Another problem with this winter is that it doesn't want to go away. We sprang forward just like we are supposed to .....

Spring Forward! THIS otta do it!

but it didn't seem to help. Temps have stubbornly remained in the 40s and 50s, and even when it's relatively mild, the wind is howling at 25 mph and/or it's pouring rain. I haven't even had a chance to see what riding is going to be like with my new hip and my legs being the same length for the first time in my life. Should be interesting and I'm getting frustrated with this rotten weather.

The most depressing thing during this winter though was learning more than I ever wanted to know about the workings of our government and how utterly corrupt it is. Special interests rule, and it's delusional to believe otherwise. Even small things - relatively speaking - like getting horse slaughter outlawed in the US for good and all and preserving the small remnant that remains of our once magnificent herds of wild horses on public lands in the west - are totally under the control of the special interests and the will of the American people is irrelevant. 

I would have considered the things I have learned this winter inconceivable if I hadn't seen them with my own eyes in pictures and videos of those in the front lines. And I'm not talking about the Obama administration either. This has been going on for probably as long as the Department of the Interior/BLM has been in existence no matter which party was in the White House.

Ever since the Wild Free-Roaming Horse and Burro Act was passed in 1971, the BLM have been loading the dice in favor of the ranchers in the Public Lands Grazing Program until by now there are few acres left for the horses despite the Congressional mandate and even fewer horses grazing on them. The BLM rounds the horses up - at public expense - and warehouses them - at public expense while the ranchers lease their land for almost nothing.

Now something even worse is happening. The horses are literally being purged from their legal lands, but not for the ranchers this time, although those good ole boys haven't figured that our yet. No, this time the DOI is planning to allow extractive interests, many of which are foreign owned, to have pretty much everything they want. More open pit mines, shale oil extraction - known as fracking - tar sands extraction - all of which require millions upon millions of gallons of water which cannot be replaced because it is contaminated during the processing. Ain't that a hoot for states like Nevada, Utah, Wyoming, etc. that have no water now?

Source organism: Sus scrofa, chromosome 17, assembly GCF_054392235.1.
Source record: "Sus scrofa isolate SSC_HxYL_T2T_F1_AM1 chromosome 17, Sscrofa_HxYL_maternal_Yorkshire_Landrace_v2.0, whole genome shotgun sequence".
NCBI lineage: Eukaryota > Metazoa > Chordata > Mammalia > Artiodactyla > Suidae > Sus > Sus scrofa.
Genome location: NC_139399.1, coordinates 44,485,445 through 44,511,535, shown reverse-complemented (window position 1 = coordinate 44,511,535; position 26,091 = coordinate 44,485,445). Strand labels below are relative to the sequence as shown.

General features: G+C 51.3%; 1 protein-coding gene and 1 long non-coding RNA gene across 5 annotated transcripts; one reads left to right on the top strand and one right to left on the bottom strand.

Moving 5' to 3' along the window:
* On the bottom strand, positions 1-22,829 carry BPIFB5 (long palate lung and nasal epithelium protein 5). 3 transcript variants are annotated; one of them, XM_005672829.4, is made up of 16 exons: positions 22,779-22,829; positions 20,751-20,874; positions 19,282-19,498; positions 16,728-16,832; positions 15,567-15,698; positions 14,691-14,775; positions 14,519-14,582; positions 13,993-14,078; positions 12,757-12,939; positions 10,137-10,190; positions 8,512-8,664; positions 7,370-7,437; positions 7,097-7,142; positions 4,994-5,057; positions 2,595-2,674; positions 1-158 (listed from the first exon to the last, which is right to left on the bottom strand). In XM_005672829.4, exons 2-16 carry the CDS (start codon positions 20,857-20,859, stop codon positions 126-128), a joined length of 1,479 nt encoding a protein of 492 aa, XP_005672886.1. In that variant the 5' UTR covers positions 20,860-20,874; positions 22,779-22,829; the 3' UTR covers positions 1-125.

Meanwhile, the idiots ranchers are pushing for Nevada legislators to pass a law that screws with the definition of "wildlife," and will deny the wild horses the right to drink the water. No, that's not a typo. They want to cut Nevada's wild horses off from access to water. Well, when the water guzzling fracking and tar sands developing are finished with Nevada's aquifers there won't be any water for their cattle - or them either.

As for the pro-slaughter activists who block every effort to get a national ban on horse slaughter for human consumption, I'm even more contemptuous of them.

The big horse organizations like the Quarter Horse Assn., the Jockey Club and others want slaughter back so they can breed and breed and breed, looking for that "special one" while the culls - hundreds of them every year - are dumped off to be slaughtered. Nice, huh? Also, that horse that doesn't run quite fast enough, doesn't spin fast enough or doesn't have enough "cow" doesn't have a happy retirement, he goes to slaughter. Use 'em up and dump 'em off, that's their motto. Who cares how much they suffer or how many dangerous chemicals are in their meat. Not my problem.

Big Animal Ag seems to think that slaughtering traditional food animals might be threatened by banning the slaughter on a non food animal like horses. It's insanity, I know, but they actually seem to believe the "Vast Vegan Conspiracy" - which exists only in their imaginations - is using banning horse slaughter as a "slippery slope" to ban all animal precessing. I can't believe they think this could really happen, but why take chances, right? The only problems horse slaughter causes is intense suffering for horses and, given that American horses are not raised as food animals and are regularly exposed to substances that are banned from the human food chain, meat adulterated with dangerous chemicals is regularly being exported to unsuspecting consumers abroad. But, this bothers the Big Animal Ag fellas not one whit. After all, if there is the slightest minute microscopic chance that they might be affected, well, who the hell cares about anything else?

Lord, Lord! Excuse me while I go out and watch Indy and Ami having a good time, frolicking without a care in the world. And I plan to keep it that way.


Last one to the barn is a rotten apple!

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"From my earliest memories, I have loved horses with a longing beyond words." ~ Robert Vavra